The chronic terror of place and power
maybe we are all just planets
orbiting the sun of the ego
seductive trajectory past time and status quo

I was a school boy, I was religion
the Eros of my twenties desperate
not to play it safe
wisdom without hands to mime my journey

The call of the piper’s tune
to sex, to corporate, to buying the red dress
I once saw in a dream where I seduced you
the destructive manufacture of the game too tempting

It’s diabolical
that I could love you after seconds
time freezing like a horror film
What is love if not a human experiment?

A creative evolution
words adapt to the harsh environment
We are not twenty anymore, there is no booze or
equally senseless accident strong enough to unite us

you relapse apparently
losing what is left of your giddy faculties
The brain knows you’ve hopped off your bike
but the heart still sees you as a cyclist, a pacifist

Stroking your ornamental Jesus
you left me
for crown of silk ties and you’re just as silly
as your habit of decaying the obvious
into an elephant carcass, stinking up the lounge room.


The Potter

The Potter
Fingers numb
warmth gone
like love receding
she stands outside the apartment block
drags a bright eye
into her cigarette
her dress
moth wings flirting
about her legs
betraying her figure
with glimmers of silver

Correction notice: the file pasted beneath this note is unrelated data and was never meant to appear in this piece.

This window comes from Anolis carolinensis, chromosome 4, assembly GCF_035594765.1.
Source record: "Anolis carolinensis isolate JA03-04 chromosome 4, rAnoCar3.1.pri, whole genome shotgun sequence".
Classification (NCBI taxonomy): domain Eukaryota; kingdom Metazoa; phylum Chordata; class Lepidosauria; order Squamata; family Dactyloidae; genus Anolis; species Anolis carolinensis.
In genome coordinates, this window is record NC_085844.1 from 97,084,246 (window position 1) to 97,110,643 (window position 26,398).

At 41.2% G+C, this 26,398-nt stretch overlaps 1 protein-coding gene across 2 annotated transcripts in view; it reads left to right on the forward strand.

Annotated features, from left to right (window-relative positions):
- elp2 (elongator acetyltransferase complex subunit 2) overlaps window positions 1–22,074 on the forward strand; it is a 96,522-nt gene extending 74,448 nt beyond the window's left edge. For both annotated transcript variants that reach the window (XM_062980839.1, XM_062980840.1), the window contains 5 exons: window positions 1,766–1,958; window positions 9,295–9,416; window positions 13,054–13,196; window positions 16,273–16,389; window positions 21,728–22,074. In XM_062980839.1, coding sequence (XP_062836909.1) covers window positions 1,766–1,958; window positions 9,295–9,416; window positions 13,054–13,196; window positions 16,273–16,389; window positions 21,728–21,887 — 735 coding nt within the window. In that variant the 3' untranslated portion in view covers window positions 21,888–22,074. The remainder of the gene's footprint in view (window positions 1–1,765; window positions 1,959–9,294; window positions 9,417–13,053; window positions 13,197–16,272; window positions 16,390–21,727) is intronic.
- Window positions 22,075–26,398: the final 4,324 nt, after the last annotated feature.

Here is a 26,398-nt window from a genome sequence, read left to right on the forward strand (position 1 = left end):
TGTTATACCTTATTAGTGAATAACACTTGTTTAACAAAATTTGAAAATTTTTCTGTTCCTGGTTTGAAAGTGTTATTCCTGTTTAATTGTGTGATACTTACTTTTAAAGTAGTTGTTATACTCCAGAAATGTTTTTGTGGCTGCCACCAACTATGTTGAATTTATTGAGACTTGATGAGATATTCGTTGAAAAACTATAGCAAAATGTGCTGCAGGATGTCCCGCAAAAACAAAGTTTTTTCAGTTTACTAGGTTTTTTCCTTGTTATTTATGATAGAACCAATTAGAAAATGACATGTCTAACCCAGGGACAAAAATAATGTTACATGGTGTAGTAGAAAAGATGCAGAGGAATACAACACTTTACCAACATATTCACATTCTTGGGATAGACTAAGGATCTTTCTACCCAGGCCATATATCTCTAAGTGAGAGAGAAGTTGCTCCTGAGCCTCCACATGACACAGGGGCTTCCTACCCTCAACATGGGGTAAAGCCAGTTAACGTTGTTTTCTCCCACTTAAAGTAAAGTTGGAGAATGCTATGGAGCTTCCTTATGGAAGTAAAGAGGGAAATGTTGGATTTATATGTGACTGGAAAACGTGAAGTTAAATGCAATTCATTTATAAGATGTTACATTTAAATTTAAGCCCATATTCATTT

he is late again

Parked up the road
he reclines the driver’s seat
two chopstick fingers
flick ash onto the bitumen
and when he drags
he holds it in
a few seconds
before releasing
smoke into the night
watching glints of silver
with a sigh
he forms the words
practises the rhythm
softening the edges
a potter spinning clay.

The Creek

Small and slender as a pencil, the snake coiled itself inside the canoe. I guess I’m not using that today. I take off the olive slip I’m wearing as a dress and edge into the dark water. Thighs, hips waist, breasts, neck. I take a breath and let the water cover my ears. I can hear the clicking of yabbies on the creek floor. My dress sways in the breeze. I swim slowly out to the rock, so as not to disturb the wombat on the creek bank. The breeze gathers momentum. Floating on my back, ears under the water, I hear the faint but distinctive rev of a two stroke motorbike. I dart around the creek bend and into the reeds, hoping my slip blends with the scenery. I wait for the sound to fade before slinking back to the bank. The wombat has retreated to his burrow, the snake has moved on. There is deep tyre mark where the water meets the bank. I creep to the tree that holds my slip.
It is gone.